Burial tombs have been found that contain offerings, including ancient potteries that bear witness to cacao’s importance.  The vases are covered with paintings showing Mayan gods fighting over beans and kings waiting to be served cacao creations.

Chocolate plays a part in Mayan religion. The Mayan’s sacred book, Popul Vuh, contains their story of the creation, and instead of an apple tree, there’s a cacao tree.  In this myth, immortal ball-playing twins are beheaded by the gods of death. One has his head hung on a cacao tree. The magical head manages to mate with a woman who becomes the mother of twin gods. These two defeat the gods of death and then end up in the sky as the sun and the moon.

These first chocolate-lovers did not make chocolate bars as we know them today. Instead, the beans were ground into a coarse paste and mixed with spices, water and chilies to create a variety of hot and cold frothy, bitter drinks. Or the beans were mixed with corn and flavorings to make an assortment of porridge-like meals that varied in thickness from very thin and watery to thick and solid.  These dishes were high in nutrients and very healthy. They also were inedible by our standards and a far cry from the chocolate we eat today.

 

Toltecs Take the Territory

By 900 A.D., a new group of peoples emerged to challenge the empire of the Mayans. The Toltecs captured the Yucatan Peninsula and then some. Much of the wrangling between these nations was over who controlled the cacao-rich lands, and who had cacao trading rights.

The Toltecs also saw cacao as a divine gift, believing the god Quetzalcoatl had given the bean to men and taught them how to cultivate it.  Quetzalcoatl was banished by the other gods for offering this divinely delicious food to mortals, but he swore to return. This legend continued centuries later into the age of the Aztecs, and when Cortes, the Spanish conquistador, showed up in the 16th century, the great Aztec King Montezuma believed it was Quetzalcoatl returning.

 

The Aztecs: The Gold Standard

The Aztecs led an empire of almost 15 million people between the 14th and 16th centuries.  Theirs was an aristocratic society, and chocolate was reserved for the rich and the nobles. In fact, the Aztecs prized the cacao bean so highly that it was their form of currency.  The bean also was used as money in Central American markets long after the Aztecs were gone, as late as 1858.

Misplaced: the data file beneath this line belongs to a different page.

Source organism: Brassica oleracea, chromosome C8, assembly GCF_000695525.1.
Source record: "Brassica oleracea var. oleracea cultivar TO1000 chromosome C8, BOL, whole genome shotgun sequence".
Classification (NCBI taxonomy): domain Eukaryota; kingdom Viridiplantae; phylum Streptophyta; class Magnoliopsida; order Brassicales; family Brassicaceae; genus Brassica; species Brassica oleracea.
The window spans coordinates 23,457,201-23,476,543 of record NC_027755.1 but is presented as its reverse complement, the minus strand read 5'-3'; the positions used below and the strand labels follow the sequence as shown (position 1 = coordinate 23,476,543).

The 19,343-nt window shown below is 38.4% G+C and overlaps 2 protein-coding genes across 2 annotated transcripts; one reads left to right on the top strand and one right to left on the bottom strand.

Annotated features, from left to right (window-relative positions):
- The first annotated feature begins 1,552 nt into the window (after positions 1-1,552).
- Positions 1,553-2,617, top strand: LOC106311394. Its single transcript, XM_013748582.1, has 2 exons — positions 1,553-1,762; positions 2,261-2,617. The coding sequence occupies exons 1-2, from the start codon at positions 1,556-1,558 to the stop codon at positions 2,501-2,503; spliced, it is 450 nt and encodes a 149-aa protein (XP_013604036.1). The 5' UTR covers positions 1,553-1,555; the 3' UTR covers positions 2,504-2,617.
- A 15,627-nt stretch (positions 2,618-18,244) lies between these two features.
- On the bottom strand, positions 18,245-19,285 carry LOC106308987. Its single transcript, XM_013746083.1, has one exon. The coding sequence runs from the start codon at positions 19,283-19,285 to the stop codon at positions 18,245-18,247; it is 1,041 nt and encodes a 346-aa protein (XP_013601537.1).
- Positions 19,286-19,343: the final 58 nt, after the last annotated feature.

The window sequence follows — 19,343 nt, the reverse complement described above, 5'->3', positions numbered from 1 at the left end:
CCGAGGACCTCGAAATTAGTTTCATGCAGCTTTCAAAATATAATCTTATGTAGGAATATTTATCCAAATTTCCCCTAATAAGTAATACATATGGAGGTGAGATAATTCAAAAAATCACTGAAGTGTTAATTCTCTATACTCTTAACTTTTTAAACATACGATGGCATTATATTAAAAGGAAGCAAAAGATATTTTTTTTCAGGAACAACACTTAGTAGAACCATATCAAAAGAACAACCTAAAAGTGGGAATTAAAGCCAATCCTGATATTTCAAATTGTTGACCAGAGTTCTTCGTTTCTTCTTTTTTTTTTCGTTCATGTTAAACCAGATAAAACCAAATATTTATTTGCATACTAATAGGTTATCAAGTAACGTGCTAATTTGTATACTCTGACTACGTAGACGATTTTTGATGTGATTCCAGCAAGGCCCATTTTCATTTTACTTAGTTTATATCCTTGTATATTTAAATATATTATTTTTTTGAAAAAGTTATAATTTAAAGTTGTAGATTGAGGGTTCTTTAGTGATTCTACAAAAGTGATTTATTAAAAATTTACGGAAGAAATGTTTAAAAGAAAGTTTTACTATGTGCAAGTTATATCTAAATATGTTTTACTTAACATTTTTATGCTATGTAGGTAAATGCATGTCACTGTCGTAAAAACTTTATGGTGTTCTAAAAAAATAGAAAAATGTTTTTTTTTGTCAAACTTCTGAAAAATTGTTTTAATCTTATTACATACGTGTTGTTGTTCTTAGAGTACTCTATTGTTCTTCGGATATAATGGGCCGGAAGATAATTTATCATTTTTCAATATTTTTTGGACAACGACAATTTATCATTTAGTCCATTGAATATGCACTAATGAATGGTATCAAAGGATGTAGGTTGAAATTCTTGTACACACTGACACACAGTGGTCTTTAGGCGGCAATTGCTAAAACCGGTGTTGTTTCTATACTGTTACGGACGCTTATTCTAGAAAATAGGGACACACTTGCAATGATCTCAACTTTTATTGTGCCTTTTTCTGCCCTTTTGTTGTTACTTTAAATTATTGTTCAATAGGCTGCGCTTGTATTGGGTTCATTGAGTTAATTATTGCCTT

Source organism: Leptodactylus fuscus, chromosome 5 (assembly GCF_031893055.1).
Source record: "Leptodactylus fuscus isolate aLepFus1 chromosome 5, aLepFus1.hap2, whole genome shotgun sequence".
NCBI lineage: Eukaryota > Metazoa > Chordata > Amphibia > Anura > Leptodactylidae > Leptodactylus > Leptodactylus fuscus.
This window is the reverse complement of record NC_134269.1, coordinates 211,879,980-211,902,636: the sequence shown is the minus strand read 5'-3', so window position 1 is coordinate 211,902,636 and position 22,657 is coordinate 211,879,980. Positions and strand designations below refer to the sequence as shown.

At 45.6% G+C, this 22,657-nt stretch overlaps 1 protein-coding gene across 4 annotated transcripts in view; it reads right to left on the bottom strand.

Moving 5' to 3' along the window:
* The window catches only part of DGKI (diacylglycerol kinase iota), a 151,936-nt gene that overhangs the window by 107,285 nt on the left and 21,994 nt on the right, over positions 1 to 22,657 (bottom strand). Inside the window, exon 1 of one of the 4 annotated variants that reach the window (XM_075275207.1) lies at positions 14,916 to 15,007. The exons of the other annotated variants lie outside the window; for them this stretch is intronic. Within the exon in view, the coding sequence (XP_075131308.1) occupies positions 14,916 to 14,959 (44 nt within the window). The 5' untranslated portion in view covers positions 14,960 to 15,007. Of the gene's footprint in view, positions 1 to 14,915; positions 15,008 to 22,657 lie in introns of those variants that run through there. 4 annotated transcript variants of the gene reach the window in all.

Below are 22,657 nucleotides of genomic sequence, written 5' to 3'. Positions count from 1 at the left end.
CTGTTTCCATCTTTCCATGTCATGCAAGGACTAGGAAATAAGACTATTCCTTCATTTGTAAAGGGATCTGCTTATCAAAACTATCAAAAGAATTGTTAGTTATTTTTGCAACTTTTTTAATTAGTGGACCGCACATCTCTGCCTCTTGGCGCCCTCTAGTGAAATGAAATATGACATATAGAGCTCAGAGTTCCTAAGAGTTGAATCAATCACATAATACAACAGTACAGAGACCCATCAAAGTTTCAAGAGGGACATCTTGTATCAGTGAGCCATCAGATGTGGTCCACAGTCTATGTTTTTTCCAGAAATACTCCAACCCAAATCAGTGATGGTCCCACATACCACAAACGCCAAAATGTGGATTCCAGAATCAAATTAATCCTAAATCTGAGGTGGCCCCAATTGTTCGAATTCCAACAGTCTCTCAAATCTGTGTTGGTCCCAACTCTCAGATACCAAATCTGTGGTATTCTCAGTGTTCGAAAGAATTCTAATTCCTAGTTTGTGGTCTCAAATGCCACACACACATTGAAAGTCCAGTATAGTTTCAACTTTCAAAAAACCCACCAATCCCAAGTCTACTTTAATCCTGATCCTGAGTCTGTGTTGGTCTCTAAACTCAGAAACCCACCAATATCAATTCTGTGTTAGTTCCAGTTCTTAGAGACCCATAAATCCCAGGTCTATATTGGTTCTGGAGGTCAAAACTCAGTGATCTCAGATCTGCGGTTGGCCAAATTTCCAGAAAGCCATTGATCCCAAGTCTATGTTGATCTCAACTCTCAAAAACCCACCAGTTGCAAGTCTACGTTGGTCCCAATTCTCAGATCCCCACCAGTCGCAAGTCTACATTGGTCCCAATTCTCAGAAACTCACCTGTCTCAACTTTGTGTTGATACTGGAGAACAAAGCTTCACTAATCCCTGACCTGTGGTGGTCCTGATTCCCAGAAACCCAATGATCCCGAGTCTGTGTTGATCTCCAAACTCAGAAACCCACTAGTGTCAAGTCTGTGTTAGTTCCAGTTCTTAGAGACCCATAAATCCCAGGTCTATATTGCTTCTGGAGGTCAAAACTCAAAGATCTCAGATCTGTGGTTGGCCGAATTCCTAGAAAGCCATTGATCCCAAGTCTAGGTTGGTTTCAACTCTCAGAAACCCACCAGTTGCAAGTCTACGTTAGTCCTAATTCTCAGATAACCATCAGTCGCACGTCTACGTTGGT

Cacao Currency Fraud

Forgery has been a popular scam for centuries – early civilizations did it with fake cacao beans. A practice of passing bad cacao “coins” was in use in Pre-Columbian times. Forgers would take empty cacao shells, fill them with earth, reassemble them and palm them off as real.

The beans were the natives' "coins." A list of Aztec trading prices looked something like this:
1 small rabbit = 30 cacao beans
1 turkey egg = 3 cacao beans
1 large tomato = 1 cacao bean

The royal storehouses had “vaults” full of this currency. One estimate listed the yearly expenditure of dried beans at 11,680,000. Some of these beans went to pay the king’s attendants. Others went into the king’s chocolate drinks—and he drank a lot of chocolate. Montezuma was rumored to enjoy 50 cups a day.

The Aztecs consumed chocolate in liquid form, as did the Mayans. It was served cold and frothy. The foam was believed to hold chocolate’s fundamental essence, and the ritual of creating the foam is seen in Aztec artwork. They’d pour the chocolate mixture vertically from one vessel to another, back and forth to make it froth. Today, many Mexican communities still value the foam so much they let their cacao beans calcify and turn white before grinding to ensure a heady mug of chocolate.

At this point, chocolate was still a bitter - tasting brew and contained a mish-mash of corn, flavorings and spices. But this would change after the Spanish arrived in the New World.